The Dream Team (1989 film)

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The Dream Team
Dream team poster.jpg
Theatrical release poster
Directed byHoward Zieff
Produced byChristopher W. Knight
Written byJon Connolly
David Loucka
Music byDavid McHugh
CinematographyAdam Holender
Edited byCarroll Timothy O'Meara
Distributed byUniversal Pictures
Release date
  • April 7, 1989 (1989-04-07)
Running time
113 minutes
CountryUnited States
Budget$15 million
Box office$28,890,240 (USA)[1]

The Dream Team is a 1989 comedy film directed by Howard Zieff and produced by Christopher W. Knight for Imagine Entertainment and Universal Pictures. It stars Michael Keaton, Christopher Lloyd, Peter Boyle and Stephen Furst as mental-hospital inpatients who are left unsupervised in New York City during a field trip gone awry. Jon Connolly and David Loucka wrote the screenplay.


Dr. Jeff Weitzman (Dennis Boutsikaris) is a psychologist working in a sanitarium in New Jersey. His primary patients are Billy, Henry, Jack and Albert. Billy (Keaton) is the most normal of the group and their unofficial leader, though he is a pathological liar with delusions of grandeur and violent tendencies. Henry (Lloyd) is obsessive/compulsive and he has deluded himself into thinking he is one of the doctors at the hospital, often walking around with a clipboard, lab coat and stethoscope. Jack (Boyle) is a former advertising executive who believes he is Jesus Christ. Finally, Albert (Furst) is a man-child who only says things he hears during baseball games, particularly from former ball player and commentator Phil Rizzuto.

Convinced that his patients need some fresh air and some time away from the sanitarium, Dr. Weitzman persuades the administration to allow him to take them to a baseball game at Yankee Stadium. Unfortunately, he accidentally encounters two crooked cops just as they murder another officer. The doctor then gets knocked unconscious trying to get away and is put in the hospital. The group is now stranded in New York City, forced to cope with a place which is often more bizarre than their sanitarium. One of the both comic and serious plot twists is that the inmates have to listen to Albert's baseball jargon in order to get clues as to what happened to Dr. Weitzman, because he is the only one who witnessed it (he is just afraid to say it because of his catatonic condition). Two other running gags throughout the film are: Henry's threats to report psychologically disturbing behavior of the other patients (never realizing his own problems until near the end); and Billy's violent, unpredictable but ultimately harmless behavior in several different scenarios. A lesser gag is Jack, in his persona as Jesus Christ, causing a rousing sermon at a black church, only for the parishioners to come to their senses and expel him (without any clothes), and the other three patients get Jack new (albeit garish) clothes from an army surplus store.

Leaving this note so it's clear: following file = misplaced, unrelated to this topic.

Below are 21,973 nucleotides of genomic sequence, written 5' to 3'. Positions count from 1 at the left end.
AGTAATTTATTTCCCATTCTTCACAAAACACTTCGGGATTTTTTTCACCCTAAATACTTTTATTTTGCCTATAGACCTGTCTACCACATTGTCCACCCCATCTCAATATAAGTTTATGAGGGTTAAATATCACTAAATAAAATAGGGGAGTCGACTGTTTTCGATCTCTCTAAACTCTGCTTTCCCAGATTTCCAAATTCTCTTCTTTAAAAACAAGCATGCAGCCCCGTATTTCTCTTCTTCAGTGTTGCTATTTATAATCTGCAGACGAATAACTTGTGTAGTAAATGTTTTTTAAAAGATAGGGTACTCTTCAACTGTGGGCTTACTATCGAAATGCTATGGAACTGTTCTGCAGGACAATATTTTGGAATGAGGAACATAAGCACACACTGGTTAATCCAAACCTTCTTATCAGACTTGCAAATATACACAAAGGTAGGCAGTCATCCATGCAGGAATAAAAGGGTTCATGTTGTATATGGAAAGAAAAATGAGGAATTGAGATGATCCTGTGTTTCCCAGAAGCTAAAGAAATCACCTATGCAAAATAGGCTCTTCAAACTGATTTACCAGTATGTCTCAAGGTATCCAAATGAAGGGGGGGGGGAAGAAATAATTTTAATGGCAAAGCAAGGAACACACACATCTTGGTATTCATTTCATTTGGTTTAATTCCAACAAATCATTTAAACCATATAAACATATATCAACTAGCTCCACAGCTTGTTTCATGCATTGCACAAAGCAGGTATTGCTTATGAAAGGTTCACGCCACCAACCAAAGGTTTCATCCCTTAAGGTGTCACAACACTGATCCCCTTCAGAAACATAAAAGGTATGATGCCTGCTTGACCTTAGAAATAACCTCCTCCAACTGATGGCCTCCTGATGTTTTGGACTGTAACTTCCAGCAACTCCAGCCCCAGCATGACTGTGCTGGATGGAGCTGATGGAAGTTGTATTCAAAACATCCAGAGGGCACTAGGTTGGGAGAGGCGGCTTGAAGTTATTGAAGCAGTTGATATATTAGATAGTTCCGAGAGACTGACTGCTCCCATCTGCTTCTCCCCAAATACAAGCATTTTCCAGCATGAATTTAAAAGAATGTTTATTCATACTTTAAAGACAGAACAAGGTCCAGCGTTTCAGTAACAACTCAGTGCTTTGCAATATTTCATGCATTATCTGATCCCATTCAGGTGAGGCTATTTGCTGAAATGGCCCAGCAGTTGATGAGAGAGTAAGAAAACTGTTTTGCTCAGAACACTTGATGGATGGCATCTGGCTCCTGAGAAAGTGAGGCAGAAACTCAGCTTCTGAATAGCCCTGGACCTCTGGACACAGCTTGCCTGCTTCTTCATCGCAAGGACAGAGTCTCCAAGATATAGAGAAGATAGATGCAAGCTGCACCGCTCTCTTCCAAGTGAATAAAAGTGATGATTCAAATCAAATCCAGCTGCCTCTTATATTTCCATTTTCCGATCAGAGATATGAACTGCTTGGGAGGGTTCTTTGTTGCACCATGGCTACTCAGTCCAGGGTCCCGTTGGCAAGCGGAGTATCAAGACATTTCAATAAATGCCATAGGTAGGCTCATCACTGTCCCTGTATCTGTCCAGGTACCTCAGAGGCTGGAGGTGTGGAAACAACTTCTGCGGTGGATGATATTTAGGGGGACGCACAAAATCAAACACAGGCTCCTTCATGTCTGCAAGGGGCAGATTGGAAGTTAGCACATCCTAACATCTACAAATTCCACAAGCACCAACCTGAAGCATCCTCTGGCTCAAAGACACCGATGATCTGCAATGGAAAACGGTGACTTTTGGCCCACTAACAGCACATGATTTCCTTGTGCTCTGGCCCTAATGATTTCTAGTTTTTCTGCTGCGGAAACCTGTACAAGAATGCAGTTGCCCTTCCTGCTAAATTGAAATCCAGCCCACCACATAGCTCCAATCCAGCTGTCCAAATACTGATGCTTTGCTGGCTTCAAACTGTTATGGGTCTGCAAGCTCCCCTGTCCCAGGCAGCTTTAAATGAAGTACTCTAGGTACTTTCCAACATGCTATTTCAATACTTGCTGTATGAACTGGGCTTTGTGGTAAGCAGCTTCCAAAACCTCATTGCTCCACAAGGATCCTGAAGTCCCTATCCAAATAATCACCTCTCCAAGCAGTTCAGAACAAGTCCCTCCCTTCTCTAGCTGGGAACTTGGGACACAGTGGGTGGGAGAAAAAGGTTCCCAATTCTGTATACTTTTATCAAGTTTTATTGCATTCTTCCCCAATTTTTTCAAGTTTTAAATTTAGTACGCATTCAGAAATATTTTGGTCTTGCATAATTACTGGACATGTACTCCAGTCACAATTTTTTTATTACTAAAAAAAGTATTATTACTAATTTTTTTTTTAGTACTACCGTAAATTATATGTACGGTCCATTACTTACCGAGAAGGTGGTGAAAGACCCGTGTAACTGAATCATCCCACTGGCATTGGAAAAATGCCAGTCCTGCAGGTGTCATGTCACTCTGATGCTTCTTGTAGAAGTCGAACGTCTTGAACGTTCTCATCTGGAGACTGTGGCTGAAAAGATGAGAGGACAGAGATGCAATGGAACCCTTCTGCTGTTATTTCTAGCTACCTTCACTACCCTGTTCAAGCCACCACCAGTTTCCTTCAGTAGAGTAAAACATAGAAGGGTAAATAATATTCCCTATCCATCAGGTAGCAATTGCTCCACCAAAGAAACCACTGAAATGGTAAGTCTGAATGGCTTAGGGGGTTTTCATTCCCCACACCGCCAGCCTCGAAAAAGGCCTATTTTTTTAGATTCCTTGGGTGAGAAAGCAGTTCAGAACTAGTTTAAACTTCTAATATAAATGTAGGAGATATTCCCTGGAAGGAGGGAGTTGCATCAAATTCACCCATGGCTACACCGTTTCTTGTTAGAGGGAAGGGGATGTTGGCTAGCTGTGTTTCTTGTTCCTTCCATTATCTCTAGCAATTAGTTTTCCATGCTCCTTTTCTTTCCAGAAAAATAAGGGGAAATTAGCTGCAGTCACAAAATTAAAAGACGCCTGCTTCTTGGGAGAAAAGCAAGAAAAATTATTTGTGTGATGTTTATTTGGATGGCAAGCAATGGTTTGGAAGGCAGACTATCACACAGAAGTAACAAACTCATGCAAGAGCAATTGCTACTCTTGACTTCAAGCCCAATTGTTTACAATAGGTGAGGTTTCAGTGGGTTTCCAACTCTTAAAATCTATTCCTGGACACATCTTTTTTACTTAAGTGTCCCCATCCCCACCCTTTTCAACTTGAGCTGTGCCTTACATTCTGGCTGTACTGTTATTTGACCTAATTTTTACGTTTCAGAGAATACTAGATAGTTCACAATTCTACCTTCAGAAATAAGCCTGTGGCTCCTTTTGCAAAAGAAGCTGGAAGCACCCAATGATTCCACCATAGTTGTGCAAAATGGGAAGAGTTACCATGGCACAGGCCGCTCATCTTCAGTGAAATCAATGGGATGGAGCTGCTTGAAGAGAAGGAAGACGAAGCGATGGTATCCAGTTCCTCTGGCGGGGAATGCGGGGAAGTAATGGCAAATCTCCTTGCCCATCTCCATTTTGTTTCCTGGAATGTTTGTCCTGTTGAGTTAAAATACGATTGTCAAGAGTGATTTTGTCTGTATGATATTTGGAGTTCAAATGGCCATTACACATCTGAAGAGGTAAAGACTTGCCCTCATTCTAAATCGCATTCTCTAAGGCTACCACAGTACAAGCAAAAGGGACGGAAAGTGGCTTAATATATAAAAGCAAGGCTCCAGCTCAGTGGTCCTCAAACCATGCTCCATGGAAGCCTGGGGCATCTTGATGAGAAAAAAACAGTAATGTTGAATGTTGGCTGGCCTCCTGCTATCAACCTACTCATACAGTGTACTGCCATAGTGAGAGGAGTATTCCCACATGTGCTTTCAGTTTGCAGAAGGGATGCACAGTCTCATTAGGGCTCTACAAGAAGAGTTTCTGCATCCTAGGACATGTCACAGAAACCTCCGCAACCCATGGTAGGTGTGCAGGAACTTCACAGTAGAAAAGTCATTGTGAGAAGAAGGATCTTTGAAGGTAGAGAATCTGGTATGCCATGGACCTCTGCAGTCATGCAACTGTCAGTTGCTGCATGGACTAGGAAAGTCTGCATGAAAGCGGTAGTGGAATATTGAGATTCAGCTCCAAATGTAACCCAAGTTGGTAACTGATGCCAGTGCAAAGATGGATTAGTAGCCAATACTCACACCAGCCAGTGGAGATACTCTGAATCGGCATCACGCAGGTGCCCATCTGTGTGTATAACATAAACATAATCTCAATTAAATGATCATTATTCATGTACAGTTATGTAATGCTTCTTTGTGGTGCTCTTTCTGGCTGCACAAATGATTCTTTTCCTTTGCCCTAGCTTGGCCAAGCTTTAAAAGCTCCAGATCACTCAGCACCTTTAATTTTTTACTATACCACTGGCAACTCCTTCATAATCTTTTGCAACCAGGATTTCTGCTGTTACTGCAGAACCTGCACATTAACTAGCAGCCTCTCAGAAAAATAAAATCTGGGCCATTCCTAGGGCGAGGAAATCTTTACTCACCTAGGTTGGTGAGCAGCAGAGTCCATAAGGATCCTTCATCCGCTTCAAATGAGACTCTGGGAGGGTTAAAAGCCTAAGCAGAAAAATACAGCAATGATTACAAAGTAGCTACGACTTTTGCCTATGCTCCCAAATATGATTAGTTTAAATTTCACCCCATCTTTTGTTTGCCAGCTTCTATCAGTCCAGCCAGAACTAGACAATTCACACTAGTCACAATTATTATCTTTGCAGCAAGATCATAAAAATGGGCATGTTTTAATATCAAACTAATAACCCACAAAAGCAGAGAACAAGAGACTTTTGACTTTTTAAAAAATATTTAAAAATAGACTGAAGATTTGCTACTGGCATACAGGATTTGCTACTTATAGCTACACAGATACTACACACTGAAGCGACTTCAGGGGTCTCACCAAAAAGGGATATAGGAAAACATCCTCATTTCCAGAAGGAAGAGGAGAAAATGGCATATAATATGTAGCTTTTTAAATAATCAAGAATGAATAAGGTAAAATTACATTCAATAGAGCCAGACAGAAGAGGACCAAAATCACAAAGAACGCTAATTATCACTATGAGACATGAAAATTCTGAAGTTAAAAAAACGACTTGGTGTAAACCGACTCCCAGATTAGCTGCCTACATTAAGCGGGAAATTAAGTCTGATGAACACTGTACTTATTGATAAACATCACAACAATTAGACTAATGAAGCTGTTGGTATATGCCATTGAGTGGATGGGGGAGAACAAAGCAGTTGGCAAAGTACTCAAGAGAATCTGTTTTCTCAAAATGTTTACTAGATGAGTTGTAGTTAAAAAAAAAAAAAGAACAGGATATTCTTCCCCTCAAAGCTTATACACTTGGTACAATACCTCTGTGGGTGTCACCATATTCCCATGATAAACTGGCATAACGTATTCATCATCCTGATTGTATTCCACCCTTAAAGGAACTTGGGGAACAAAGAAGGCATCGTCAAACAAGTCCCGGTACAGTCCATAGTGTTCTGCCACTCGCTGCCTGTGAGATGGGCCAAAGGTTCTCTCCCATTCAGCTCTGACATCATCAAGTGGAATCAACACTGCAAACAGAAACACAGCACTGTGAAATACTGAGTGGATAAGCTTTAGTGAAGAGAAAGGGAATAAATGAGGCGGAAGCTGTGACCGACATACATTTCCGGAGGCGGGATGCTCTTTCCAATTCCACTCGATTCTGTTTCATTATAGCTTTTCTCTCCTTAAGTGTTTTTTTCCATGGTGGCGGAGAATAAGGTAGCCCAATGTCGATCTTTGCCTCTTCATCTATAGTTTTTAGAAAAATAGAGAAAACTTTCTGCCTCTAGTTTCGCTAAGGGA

After Dr. Weitzman's beating and coma, it is up to the patients to save their doctor from being murdered by the crooked cops. They end up having to both use and overcome their delusions and disorders in order to save the only man who ever tried to help them, with both the police and the killers looking for them. Three revisit scenes from their pasts: Billy (former girlfriend Riley, played by Lorraine Bracco), Henry (his wife & daughter), and Jack (his former employer). As each patient does so individually, they each behave in a sane, clear manner, Henry genuinely missing his family, Billy wishing to pursue a stronger relationship, and Jack appealing to his boss that he and his friends are in trouble (but the boss reports Jack to the police).

Throughout the film there are minor scenes showing the interaction between the two crooked police officers (Philip Bosco and James Remar) and what their plans are in framing the patients for the murder of Officer Alvarez earlier in the film.



The movie had a mixed reception, with Vincent Canby stating that "there's nothing dreadfully wrong with The Dream Team, Howard Zieff's new comedy, except that it's not funny too much of the time. On those occasions when it is funny, the humor less often prompts laughter than mute appreciation of the talents of the principal performers - Michael Keaton, Christopher Lloyd and Peter Boyle."[2] Michael Wilmington noted that "[the film] is so clearly derived from the movie "One Flew Over the Cuckoo's Nest" that you might begin to wonder when Jack Nicholson will show up. [...which] may suggest that "Dream Team" is a weak, derivative, somehow disreputable movie, which is somewhat true. If you compare it to its obvious source, it has a coy, flip attitude toward illness, skating over the surface of tragedy, dementia and pain without breaking the ice. The union of four oddballs--rebel-writer, obsessive noodge, religious fanatic and couch potato--is almost too schematic, as if the writers were somehow trying to define '80s dissidence. But even though you can predict virtually everything that happens from the first five minutes on, the director and actors manage to hook you in."[3] It currently holds a 54% rating on Rotten Tomatoes.

Box office[edit]

The Dream Team debuted at No. 2 at the American box office, where it made $5.7 million at 1,316 theaters, averaging US$4,335 per screen. It opened only one number shy of a competing Paramount film, Major League.[4] It went down from that position in subsequent weeks.


  1. ^ The Dream Team at Box Office Mojo
  2. ^ "Review/Film; Out of the Asylum, Into Manhattan". The New York Times. Retrieved 2012-05-15.
  3. ^ "Movie Reviews : 'Dream Team' Wakes Up to an Old Running Gag". Los Angeles Times. Retrieved 2012-05-14.
  4. ^ "WEEKEND BOX OFFICE : 'Major League' Wins Season Opener". Los Angeles Times. Retrieved 2012-05-14.

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